India, Russia and Iran will hold a trilateral meeting on the International North-South Transport Corridor on November 23 to make the 7,200-km ship, road and rail route operational soon, an official statement said on Monday.
Indian Union Commerce and Industry Minister Suresh Prabhu held a meeting with a Russian business delegation on raising investments and business between the two countries on Saturday, where he said "all issues may be resolved in order to operationalize the route as early as possible", Indian television media company New Delhi Television Limited reported on its website.
Prabhu said the corridor is an important initiative taken by India, Russia and Iran to promote transport cooperation and enhance connectivity with Central Asian countries.
"INSTC is the shortest multimodal transportation route linking the Indian Ocean and Persian Gulf via Iran to Russia and North Europe," the Ministry of Commerce and Industry said in the statement.
"The estimated capacity of the corridor is 20 to 30 million tons of goods per year and will reduce time and cost by 30% to 40%," it added.
Russia has invested $1.2 billion in India between 2000-17 in oil and gas, defense equipment supplies, power and energy and large-scale infrastructure projects.
The Russian Railways JSC said in April that it was discussing the formation of a logistics operator for the International North-South Transport Corridor with Iran, India and Azerbaijan.
Alexander Misharin, first deputy chief executive officer of Russian Railways, made the statement to reporters on the sidelines of the “TransRussia” international exhibition for transport and logistics services and technologies.
INSTC is designed to connect Northern Europe with India and Southeast Asia. The route will also connect the railroads of Iran, Azerbaijan and Russia.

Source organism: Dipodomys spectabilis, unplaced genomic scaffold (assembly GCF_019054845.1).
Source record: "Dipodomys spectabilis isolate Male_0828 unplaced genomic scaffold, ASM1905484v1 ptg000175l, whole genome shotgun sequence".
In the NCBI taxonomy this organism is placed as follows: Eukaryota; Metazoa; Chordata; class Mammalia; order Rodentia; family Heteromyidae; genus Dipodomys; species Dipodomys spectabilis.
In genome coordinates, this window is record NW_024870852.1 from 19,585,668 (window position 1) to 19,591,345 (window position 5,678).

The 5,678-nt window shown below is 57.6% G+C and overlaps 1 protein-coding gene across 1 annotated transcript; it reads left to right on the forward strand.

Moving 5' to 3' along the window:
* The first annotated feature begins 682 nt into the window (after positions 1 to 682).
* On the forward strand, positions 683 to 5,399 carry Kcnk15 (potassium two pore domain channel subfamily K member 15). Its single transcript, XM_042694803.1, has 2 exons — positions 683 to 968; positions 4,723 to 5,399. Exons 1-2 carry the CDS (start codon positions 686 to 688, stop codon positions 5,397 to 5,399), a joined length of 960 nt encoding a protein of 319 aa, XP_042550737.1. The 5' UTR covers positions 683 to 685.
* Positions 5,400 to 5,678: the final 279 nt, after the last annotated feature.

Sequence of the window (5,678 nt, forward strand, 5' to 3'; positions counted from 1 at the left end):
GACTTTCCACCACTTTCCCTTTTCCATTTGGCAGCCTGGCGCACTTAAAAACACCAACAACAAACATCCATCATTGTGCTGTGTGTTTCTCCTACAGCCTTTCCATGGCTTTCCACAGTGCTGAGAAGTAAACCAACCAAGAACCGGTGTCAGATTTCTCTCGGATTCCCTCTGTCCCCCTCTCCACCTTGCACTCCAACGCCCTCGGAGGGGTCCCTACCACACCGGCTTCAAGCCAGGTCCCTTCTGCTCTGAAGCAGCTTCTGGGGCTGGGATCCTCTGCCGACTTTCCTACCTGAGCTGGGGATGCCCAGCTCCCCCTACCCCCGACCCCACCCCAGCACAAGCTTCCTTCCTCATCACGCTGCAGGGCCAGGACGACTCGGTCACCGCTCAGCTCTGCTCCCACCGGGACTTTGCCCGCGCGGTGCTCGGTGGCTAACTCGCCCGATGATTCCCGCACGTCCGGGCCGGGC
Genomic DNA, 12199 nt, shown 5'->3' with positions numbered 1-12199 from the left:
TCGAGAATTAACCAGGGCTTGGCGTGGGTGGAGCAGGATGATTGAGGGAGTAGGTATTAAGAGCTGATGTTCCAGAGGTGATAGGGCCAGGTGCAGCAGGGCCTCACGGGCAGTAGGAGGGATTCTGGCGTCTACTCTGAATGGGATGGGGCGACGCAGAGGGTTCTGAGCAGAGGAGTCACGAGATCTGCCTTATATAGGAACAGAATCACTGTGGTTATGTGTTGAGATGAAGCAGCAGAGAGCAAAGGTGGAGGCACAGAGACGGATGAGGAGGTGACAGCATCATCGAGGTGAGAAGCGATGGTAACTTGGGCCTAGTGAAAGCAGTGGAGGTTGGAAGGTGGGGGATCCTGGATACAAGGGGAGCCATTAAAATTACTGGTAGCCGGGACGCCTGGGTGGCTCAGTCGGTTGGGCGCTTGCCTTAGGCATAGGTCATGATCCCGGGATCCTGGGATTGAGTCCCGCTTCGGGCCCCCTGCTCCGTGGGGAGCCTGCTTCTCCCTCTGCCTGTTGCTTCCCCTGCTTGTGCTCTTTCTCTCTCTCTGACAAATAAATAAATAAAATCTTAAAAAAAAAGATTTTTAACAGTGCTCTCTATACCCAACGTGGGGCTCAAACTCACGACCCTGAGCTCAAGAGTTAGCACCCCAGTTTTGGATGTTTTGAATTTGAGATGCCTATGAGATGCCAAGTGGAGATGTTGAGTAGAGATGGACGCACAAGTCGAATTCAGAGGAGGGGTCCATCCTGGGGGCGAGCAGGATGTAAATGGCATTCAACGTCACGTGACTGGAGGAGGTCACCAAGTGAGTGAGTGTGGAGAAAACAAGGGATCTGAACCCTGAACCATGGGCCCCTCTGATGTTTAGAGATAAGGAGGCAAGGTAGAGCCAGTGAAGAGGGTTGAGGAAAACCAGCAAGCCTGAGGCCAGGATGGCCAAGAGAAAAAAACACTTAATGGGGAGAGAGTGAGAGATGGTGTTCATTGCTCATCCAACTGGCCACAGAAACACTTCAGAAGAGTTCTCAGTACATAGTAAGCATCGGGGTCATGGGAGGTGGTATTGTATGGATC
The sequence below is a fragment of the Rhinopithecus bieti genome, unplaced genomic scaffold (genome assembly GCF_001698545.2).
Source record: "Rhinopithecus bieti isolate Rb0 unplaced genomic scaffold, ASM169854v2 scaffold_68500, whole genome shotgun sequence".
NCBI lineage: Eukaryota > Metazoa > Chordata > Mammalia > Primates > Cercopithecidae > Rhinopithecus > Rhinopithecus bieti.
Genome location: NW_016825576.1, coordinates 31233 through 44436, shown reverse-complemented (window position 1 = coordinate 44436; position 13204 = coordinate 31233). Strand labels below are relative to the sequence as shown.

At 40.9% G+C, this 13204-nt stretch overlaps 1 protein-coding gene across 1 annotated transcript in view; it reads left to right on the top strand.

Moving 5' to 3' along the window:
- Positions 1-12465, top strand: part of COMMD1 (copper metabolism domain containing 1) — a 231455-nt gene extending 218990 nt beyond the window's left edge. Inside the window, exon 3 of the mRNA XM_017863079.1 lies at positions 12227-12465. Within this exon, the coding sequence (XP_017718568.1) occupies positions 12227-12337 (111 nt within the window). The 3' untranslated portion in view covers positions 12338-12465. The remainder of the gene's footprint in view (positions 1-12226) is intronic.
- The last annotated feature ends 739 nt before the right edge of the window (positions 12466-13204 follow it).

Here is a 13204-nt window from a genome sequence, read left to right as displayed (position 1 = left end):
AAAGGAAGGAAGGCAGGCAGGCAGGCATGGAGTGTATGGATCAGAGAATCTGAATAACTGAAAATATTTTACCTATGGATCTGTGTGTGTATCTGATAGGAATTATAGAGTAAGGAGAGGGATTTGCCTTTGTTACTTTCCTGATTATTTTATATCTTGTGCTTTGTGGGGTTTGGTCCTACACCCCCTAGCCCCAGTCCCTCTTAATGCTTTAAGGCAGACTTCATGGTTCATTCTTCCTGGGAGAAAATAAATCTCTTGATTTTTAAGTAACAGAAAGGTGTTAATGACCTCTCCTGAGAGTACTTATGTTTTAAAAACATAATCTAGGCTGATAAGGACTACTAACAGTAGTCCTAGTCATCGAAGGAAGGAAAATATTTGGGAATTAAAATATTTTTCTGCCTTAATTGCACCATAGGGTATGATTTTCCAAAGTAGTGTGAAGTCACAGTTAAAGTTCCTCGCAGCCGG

At the initial stage, 5 million tons of cargo are planned to be transported through the corridor annually and over 10 million tons of cargo in the future, with Iran at the core of the corridor.
Iran, India and Russia have been holding talks to activate INSTC since 2000, through the existing road route and with the development of some railroad gaps in between the multimodal network of ship, rail and road.
“INSTC was discussed during Iranian President Hassan Rouhani’s visit to India in February while Russia maintains a strong interest in the trade route,” P S Raghavan, convener of National Security Advisory Board in the Indian government, has been quoted as saying.
“It is not only to make Indian-Russian trade or Indian-European trade profitable, actually it will make it very lucrative for east Asia and southeast Asia exporters. There is nothing to stop INSTC from being activated in a matter of months.”
Raghavan noted that capacity building can be carried out, as trade volume increases and progress is made on related issues, adding that the potential is enormous.
Going beyond Prabhu's estimate, Raghavan said INSTC cuts transportation time and cost by half compared to the Suez Canal route.
The current shipment through Suez Canal route involves a longer distance and is expensive, as well as congested.
INSTC could ease exports from India’s west coast, through Iran’s Bandar Abbas and Chabahar ports, Central Asian states, Russia and onwards to Europe.
“Indian-Iranian-Russian customs have discussed transshipment processes while logistics such as containerization needs to be sorted out,” Raghavan said.
“It needs a special purpose vehicle of multinational capacity to manage the transportation network from end-to-end.”
In 2014, the Federation of Freight Forwarders Association of India had a dry run on INSTC.
INSTC member states recognize the potential for efficient and seamless North-South transport caused by economic globalization and by ever-increasing trade within the Eurasia region, the forwarders had said in a report at that time.
The rail link between Astara in Azerbaijan and the namesake town on the Iranian side of the border was officially opened in a ceremony on March 29 concurrent with the visit of Iran’s President Hassan Rouhani to Baku.
Around 7,600 tons of freight have already been carried on the route, which forms part of INSTC, since the operation of the first freight train on Feb. 8.
The 10-km extension of Azerbaijan’s 1,524 mm gauge rail network runs for around 8.5 km in Azerbaijan and 1.5 km in Iran, including an 82.5-meter-long, 8-meter-high and 11.8-meter-wide bridge over River Astarachay that forms the border. It was built at a cost of around $60 million, financed by Azerbaijan, including a 35-hectare freight transshipment facility that will be operated by Azerbaijan’s national railroad ADY under a 25-year BOT agreement with the Islamic Republic of Iran Railways.